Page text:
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Back to Mission 12 Mission 13 Tuesday, 30 May 44 Rotenburg Forward to Mission 14
Mission 13
The Normandy landing forces began loading onto the invasion ships. The Mighty 8th would need to start concentrating on the Atlantic Wall, but they still needed to keep applying pressure on the Luftwaffe to get them to stay in Germany. To accomplish both goals, they divided their forces. The 2nd Air Division would continue its deep raids into Germany.
The 492nd was assigned to destroy an air depot in Rotenburg, Germany. The Group dispatched 29 of its planes under the command of Captain Hurley flying with the Val Preda Crew 601. Two of the Liberators had to abort, most likely for mechanical reasons.
Fighter Protection
After being out-guessed by the Luftwaffe on the previous mission, the fighter protection was more evenly assigned to cover the armadas. But on this day, the 1st Air Division could had used the extra protection it got the day before.
Enemy Resistance
The Luftwaffe paid little notice to the two B-24 forces attacking Germany, but concentrated on the B-17 force instead. Therefore, aside from the usual flak, the well escorted 492nd had a breezy day.
Despite the mission's number, there was nothing unlucky about 13. This mission was so easy that very little was written about it. It fact, the Group's monthly summary report barely mentions it all. It did sat that one of the 27 credited sorties wasn't able to drop its bombs on the target.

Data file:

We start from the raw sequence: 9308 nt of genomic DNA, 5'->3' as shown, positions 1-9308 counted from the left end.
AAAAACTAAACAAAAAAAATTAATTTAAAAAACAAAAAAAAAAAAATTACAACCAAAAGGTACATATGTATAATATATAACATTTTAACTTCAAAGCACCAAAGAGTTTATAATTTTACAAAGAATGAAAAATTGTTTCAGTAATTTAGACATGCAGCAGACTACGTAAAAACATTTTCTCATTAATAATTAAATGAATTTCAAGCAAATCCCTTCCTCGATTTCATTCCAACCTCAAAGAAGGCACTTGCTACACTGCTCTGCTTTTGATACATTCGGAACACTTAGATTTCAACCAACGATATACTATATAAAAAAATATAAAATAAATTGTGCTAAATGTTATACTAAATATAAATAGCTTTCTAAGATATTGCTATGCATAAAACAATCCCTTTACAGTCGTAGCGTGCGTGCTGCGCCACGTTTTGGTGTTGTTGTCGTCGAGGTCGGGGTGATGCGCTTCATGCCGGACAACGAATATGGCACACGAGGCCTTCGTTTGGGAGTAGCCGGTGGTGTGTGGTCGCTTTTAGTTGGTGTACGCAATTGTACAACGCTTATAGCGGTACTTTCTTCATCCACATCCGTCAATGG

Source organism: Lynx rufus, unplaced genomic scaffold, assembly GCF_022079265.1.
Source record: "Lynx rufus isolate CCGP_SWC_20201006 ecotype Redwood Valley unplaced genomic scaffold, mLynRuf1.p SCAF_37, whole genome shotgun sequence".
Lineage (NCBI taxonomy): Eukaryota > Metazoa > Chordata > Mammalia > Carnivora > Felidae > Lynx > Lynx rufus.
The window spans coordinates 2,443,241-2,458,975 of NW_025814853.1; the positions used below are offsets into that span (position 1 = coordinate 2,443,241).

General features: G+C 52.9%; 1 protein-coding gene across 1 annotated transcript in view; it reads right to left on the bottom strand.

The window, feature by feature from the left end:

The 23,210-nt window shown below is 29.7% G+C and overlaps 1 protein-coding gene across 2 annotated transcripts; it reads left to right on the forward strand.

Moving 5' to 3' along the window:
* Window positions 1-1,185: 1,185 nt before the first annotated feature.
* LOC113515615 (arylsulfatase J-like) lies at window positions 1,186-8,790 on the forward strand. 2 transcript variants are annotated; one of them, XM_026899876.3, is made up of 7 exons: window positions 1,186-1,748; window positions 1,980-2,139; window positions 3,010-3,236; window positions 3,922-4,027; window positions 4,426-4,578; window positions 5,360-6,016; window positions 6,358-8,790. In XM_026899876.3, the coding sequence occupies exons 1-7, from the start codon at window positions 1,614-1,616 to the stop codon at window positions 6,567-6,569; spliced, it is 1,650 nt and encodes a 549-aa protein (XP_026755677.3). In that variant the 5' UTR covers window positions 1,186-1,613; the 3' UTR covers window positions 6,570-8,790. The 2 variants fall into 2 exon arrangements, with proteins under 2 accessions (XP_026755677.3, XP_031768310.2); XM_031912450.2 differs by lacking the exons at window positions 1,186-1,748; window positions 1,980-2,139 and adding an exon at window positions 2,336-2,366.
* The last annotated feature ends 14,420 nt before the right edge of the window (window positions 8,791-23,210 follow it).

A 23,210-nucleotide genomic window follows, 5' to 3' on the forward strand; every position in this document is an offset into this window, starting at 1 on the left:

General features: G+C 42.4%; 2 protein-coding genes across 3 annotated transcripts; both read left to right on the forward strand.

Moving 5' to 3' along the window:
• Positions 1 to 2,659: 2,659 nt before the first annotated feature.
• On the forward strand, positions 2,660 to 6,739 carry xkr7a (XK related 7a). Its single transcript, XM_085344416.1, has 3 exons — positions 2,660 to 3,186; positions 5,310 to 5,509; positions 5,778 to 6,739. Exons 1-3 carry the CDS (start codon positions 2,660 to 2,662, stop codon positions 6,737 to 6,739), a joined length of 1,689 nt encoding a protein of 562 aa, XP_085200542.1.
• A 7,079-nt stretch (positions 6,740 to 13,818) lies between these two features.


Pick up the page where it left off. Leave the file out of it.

By now, one thing about this Group stands out. They were battle-hardened veterans. When they took off on this mission they had no idea of what kind of day they would have. They only knew that they were going to Germany where anything could happen. But they left knowing that they had a job to do and that they would deal with whatever resistance whenever it was encountered. Even Lt O'Sullivan and his crew had no reservations about going back into Germany. They had a hard day there just the day before and were given up for lost, but went back at it again.
It's doubtful that anyone in the 492nd knew that this would be the Group's last mission into Germany for a few weeks. The countdown to D-Day had begun, and weather permitting, the near future missions would be to support the ground troops.
The deep daylight missions into Germany did pay off for the Allies and the Normandy invasion. It kept the Luftwaffe locked up inside Germany, thus giving the Allies total air supremacy over Normandy. And without the hard-earned air and sea dominance enjoyed by the Allies, the Normandy invasion couldn't have succeeded. The 37 Allied divisions would never be able to land against the 60 German divisions waiting for them.
Mission Data
Mission: 13
Date: 30 May 44
City: Rotenburg, Germany
Target: Air Depot
Bomb Load
Tons: 67
Type: IBs
Result: Good
Enemy Action
Flak: n/a
GAF: 0
Counter Action
Kills: 0
492nd Casualties
More Info
This mission's impact
on the overall war
O'Sullivan Crew 713
Graham/Powers Crew 614
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Page last modified Thursday, May 11, 2017.